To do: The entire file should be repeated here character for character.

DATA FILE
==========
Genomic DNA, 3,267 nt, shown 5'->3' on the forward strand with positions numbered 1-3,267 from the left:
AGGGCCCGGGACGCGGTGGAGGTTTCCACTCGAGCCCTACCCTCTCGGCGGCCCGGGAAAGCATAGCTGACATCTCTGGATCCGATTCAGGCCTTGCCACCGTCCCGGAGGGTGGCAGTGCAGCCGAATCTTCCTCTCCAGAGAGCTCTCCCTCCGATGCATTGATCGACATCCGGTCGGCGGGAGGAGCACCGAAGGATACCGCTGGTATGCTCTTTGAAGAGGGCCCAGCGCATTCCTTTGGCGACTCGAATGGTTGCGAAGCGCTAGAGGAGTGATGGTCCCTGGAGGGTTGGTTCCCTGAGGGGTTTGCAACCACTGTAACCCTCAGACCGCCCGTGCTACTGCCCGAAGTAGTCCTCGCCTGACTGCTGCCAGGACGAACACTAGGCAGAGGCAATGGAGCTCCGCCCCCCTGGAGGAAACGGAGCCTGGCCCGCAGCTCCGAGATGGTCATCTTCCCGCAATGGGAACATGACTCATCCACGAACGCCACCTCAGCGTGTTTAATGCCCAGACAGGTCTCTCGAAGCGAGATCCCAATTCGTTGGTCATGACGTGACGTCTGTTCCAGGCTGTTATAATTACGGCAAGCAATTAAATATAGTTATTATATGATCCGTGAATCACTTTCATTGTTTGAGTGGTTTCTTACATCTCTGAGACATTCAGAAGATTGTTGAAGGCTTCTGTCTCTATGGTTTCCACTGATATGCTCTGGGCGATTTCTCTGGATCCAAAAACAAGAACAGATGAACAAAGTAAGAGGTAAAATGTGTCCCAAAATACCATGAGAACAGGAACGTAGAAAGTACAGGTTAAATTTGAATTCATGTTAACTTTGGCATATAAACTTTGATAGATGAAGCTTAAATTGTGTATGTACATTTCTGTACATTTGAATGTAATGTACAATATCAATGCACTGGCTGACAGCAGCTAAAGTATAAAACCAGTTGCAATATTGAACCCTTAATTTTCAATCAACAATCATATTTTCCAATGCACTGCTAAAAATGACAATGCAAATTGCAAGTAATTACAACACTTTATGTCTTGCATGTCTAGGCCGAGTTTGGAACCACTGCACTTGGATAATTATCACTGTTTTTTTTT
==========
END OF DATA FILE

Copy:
Genomic DNA, 3,267 nt, shown 5'->3' on the forward strand with positions numbered 1-3,267 from the left:
AGGGCCCGGGACGCGGTGGAGGTTTCCACTCGAGCCCTACCCTCTCGGCGGCCCGGGAAAGCATAGCTGACATCTCTGGATCCGATTCAGGCCTTGCCACCGTCCCGGAGGGTGGCAGTGCAGCCGAATCTTCCTCTCCAGAGAGCTCTCCCTCCGATGCATTGATCGACATCCGGTCGGCGGGAGGAGCACCGAAGGATACCGCTGGTATGCTCTTTGAAGAGGGCCCAGCGCATTCCTTTGGCGACTCGAATGGTTGCGAAGCGCTAGAGGAGTGATGGTCCCTGGAGGGTTGGTTCCCTGAGGGGTTTGCAACCACTGTAACCCTCAGACCGCCCGTGCTACTGCCCGAAGTAGTCCTCGCCTGACTGCTGCCAGGACGAACACTAGGCAGAGGCAATGGAGCTCCGCCCCCCTGGAGGAAACGGAGCCTGGCCCGCAGCTCCGAGATGGTCATCTTCCCGCAATGGGAACATGACTCATCCACGAACGCCACCTCAGCGTGTTTAATGCCCAGACAGGTCTCTCGAAGCGAGATCCCAATTCGTTGGTCATGACGTGACGTCTGTTCCAGGCTGTTATAATTACGGCAAGCAATTAAATATAGTTATTATATGATCCGTGAATCACTTTCATTGTTTGAGTGGTTTCTTACATCTCTGAGACATTCAGAAGATTGTTGAAGGCTTCTGTCTCTATGGTTTCCACTGATATGCTCTGGGCGATTTCTCTGGATCCAAAAACAAGAACAGATGAACAAAGTAAGAGGTAAAATGTGTCCCAAAATACCATGAGAACAGGAACGTAGAAAGTACAGGTTAAATTTGAATTCATGTTAACTTTGGCATATAAACTTTGATAGATGAAGCTTAAATTGTGTATGTACATTTCTGTACATTTGAATGTAATGTACAATATCAATGCACTGGCTGACAGCAGCTAAAGTATAAAACCAGTTGCAATATTGAACCCTTAATTTTCAATCAACAATCATATTTTCCAATGCACTGCTAAAAATGACAATGCAAATTGCAAGTAATTACAACACTTTATGTCTTGCATGTCTAGGCCGAGTTTGGAACCACTGCACTTGGATAATTATCACTGTTTTTTTTT